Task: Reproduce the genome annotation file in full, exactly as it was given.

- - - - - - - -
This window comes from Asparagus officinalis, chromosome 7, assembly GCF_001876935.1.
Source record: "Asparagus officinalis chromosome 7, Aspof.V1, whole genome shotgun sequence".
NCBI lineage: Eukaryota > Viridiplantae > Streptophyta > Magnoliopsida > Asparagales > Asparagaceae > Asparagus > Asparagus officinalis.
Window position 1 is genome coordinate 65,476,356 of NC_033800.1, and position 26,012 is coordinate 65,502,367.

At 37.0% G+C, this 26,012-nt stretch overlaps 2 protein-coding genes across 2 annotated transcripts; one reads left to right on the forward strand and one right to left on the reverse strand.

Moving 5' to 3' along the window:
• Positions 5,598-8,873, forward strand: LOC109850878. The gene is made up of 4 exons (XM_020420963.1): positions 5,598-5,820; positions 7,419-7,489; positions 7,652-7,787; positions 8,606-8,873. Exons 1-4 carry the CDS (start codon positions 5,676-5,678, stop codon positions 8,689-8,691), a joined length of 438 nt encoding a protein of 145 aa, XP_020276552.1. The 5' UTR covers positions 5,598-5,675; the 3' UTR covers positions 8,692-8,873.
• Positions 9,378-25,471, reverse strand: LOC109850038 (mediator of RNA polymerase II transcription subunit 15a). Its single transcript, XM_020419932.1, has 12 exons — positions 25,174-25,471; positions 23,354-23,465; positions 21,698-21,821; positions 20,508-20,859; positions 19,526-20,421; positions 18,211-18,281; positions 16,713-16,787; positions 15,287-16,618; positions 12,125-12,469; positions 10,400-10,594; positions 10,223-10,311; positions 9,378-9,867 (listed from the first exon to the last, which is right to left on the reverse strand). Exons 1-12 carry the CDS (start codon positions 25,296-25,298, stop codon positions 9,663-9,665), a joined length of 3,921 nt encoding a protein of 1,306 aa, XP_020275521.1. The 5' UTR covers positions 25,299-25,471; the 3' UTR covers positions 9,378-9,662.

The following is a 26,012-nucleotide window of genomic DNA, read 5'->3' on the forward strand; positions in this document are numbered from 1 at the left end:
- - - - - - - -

This window comes from Asparagus officinalis, chromosome 7, assembly GCF_001876935.1.
Source record: "Asparagus officinalis chromosome 7, Aspof.V1, whole genome shotgun sequence".
NCBI lineage: Eukaryota > Viridiplantae > Streptophyta > Magnoliopsida > Asparagales > Asparagaceae > Asparagus > Asparagus officinalis.
Window position 1 is genome coordinate 65,476,356 of NC_033800.1, and position 26,012 is coordinate 65,502,367.

At 37.0% G+C, this 26,012-nt stretch overlaps 2 protein-coding genes across 2 annotated transcripts; one reads left to right on the forward strand and one right to left on the reverse strand.

Moving 5' to 3' along the window:
• Positions 5,598-8,873, forward strand: LOC109850878. The gene is made up of 4 exons (XM_020420963.1): positions 5,598-5,820; positions 7,419-7,489; positions 7,652-7,787; positions 8,606-8,873. Exons 1-4 carry the CDS (start codon positions 5,676-5,678, stop codon positions 8,689-8,691), a joined length of 438 nt encoding a protein of 145 aa, XP_020276552.1. The 5' UTR covers positions 5,598-5,675; the 3' UTR covers positions 8,692-8,873.
• Positions 9,378-25,471, reverse strand: LOC109850038 (mediator of RNA polymerase II transcription subunit 15a). Its single transcript, XM_020419932.1, has 12 exons — positions 25,174-25,471; positions 23,354-23,465; positions 21,698-21,821; positions 20,508-20,859; positions 19,526-20,421; positions 18,211-18,281; positions 16,713-16,787; positions 15,287-16,618; positions 12,125-12,469; positions 10,400-10,594; positions 10,223-10,311; positions 9,378-9,867 (listed from the first exon to the last, which is right to left on the reverse strand). Exons 1-12 carry the CDS (start codon positions 25,296-25,298, stop codon positions 9,663-9,665), a joined length of 3,921 nt encoding a protein of 1,306 aa, XP_020275521.1. The 5' UTR covers positions 25,299-25,471; the 3' UTR covers positions 9,378-9,662.

The following is a 26,012-nucleotide window of genomic DNA, read 5'->3' on the forward strand; positions in this document are numbered from 1 at the left end: